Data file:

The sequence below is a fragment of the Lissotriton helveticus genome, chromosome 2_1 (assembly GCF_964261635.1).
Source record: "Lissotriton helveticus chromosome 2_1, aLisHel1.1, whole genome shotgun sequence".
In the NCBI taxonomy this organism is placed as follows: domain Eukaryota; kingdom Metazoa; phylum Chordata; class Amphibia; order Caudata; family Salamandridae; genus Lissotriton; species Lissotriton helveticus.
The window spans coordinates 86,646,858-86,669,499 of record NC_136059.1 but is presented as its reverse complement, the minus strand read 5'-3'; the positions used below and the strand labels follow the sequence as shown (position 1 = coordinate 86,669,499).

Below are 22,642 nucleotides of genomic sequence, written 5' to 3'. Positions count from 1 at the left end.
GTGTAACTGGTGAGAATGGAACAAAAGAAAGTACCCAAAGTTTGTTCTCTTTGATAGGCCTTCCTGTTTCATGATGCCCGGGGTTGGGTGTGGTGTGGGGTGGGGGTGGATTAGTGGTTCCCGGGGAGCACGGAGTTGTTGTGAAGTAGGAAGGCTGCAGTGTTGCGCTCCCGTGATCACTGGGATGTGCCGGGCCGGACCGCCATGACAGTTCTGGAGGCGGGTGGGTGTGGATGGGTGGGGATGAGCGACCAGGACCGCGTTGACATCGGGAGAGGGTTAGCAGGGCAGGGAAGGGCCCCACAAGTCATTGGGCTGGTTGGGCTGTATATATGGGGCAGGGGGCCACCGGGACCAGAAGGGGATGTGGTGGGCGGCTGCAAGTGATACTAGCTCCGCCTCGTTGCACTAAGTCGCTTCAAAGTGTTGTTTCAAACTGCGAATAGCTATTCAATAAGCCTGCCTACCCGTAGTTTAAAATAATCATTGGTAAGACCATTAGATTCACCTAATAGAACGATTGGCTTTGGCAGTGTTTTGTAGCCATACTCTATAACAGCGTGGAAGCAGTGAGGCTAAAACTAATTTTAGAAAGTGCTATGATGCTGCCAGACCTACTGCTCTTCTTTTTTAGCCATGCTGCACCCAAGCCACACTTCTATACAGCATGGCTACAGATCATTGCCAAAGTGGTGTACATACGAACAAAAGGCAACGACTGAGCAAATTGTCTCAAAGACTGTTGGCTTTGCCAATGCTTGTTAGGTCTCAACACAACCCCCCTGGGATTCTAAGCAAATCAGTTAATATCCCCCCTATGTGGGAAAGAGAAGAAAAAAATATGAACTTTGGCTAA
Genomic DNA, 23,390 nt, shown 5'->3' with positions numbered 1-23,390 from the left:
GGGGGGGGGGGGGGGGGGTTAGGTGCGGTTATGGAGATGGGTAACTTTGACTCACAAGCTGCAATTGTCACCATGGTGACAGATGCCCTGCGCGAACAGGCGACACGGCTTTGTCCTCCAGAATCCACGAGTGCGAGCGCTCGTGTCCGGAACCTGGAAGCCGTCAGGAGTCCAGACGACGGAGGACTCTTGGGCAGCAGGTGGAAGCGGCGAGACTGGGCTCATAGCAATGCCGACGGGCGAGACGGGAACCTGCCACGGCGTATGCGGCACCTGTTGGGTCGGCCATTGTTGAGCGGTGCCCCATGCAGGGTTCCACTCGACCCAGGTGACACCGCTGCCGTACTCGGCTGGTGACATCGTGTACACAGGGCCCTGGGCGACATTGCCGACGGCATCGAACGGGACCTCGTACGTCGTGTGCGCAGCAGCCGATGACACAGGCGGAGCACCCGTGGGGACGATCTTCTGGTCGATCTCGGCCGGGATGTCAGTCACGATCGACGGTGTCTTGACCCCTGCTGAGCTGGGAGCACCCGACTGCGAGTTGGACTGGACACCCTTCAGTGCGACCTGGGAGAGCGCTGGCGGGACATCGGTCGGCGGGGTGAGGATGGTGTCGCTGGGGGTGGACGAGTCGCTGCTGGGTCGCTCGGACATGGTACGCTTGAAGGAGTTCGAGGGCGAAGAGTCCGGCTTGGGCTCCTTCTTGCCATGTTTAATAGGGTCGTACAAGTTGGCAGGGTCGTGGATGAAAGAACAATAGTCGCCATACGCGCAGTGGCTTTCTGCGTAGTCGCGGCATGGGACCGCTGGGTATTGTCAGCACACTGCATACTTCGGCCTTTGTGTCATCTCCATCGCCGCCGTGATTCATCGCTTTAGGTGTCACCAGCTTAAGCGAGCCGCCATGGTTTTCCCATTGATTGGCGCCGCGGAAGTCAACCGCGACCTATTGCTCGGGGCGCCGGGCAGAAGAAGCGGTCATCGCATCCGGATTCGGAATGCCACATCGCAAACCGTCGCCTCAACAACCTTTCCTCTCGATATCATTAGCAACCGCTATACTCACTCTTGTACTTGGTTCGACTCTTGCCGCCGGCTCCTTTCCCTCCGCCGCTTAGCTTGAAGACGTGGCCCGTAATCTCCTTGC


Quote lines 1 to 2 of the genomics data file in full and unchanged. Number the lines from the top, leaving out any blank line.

The sequence below is a fragment of the Lissotriton helveticus genome, chromosome 2_1 (assembly GCF_964261635.1).
Source record: "Lissotriton helveticus chromosome 2_1, aLisHel1.1, whole genome shotgun sequence".